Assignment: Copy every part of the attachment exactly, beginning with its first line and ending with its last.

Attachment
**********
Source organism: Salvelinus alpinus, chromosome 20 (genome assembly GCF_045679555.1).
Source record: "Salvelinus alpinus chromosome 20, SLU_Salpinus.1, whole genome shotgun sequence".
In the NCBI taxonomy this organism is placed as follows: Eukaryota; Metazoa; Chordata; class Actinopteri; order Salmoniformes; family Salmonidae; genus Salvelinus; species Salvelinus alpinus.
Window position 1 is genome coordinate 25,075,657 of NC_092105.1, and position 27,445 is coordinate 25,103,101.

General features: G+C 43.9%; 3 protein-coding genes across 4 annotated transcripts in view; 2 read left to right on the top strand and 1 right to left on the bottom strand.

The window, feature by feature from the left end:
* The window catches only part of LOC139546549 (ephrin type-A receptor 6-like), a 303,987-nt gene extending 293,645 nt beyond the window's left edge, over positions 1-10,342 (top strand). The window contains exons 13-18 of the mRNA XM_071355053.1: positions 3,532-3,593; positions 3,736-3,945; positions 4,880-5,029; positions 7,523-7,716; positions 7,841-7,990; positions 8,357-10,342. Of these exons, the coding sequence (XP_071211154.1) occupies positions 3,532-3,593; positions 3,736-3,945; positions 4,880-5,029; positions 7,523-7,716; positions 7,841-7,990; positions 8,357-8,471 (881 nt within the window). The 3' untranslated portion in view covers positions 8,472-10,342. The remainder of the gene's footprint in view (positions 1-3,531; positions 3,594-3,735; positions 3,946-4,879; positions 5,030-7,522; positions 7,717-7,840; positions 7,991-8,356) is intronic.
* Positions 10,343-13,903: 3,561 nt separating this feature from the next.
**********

Source organism: Salvelinus alpinus, chromosome 20 (genome assembly GCF_045679555.1).
Source record: "Salvelinus alpinus chromosome 20, SLU_Salpinus.1, whole genome shotgun sequence".
In the NCBI taxonomy this organism is placed as follows: Eukaryota; Metazoa; Chordata; class Actinopteri; order Salmoniformes; family Salmonidae; genus Salvelinus; species Salvelinus alpinus.
Window position 1 is genome coordinate 25,075,657 of NC_092105.1, and position 27,445 is coordinate 25,103,101.

General features: G+C 43.9%; 3 protein-coding genes across 4 annotated transcripts in view; 2 read left to right on the top strand and 1 right to left on the bottom strand.

The window, feature by feature from the left end:
* The window catches only part of LOC139546549 (ephrin type-A receptor 6-like), a 303,987-nt gene extending 293,645 nt beyond the window's left edge, over positions 1-10,342 (top strand). The window contains exons 13-18 of the mRNA XM_071355053.1: positions 3,532-3,593; positions 3,736-3,945; positions 4,880-5,029; positions 7,523-7,716; positions 7,841-7,990; positions 8,357-10,342. Of these exons, the coding sequence (XP_071211154.1) occupies positions 3,532-3,593; positions 3,736-3,945; positions 4,880-5,029; positions 7,523-7,716; positions 7,841-7,990; positions 8,357-8,471 (881 nt within the window). The 3' untranslated portion in view covers positions 8,472-10,342. The remainder of the gene's footprint in view (positions 1-3,531; positions 3,594-3,735; positions 3,946-4,879; positions 5,030-7,522; positions 7,717-7,840; positions 7,991-8,356) is intronic.
* Positions 10,343-13,903: 3,561 nt separating this feature from the next.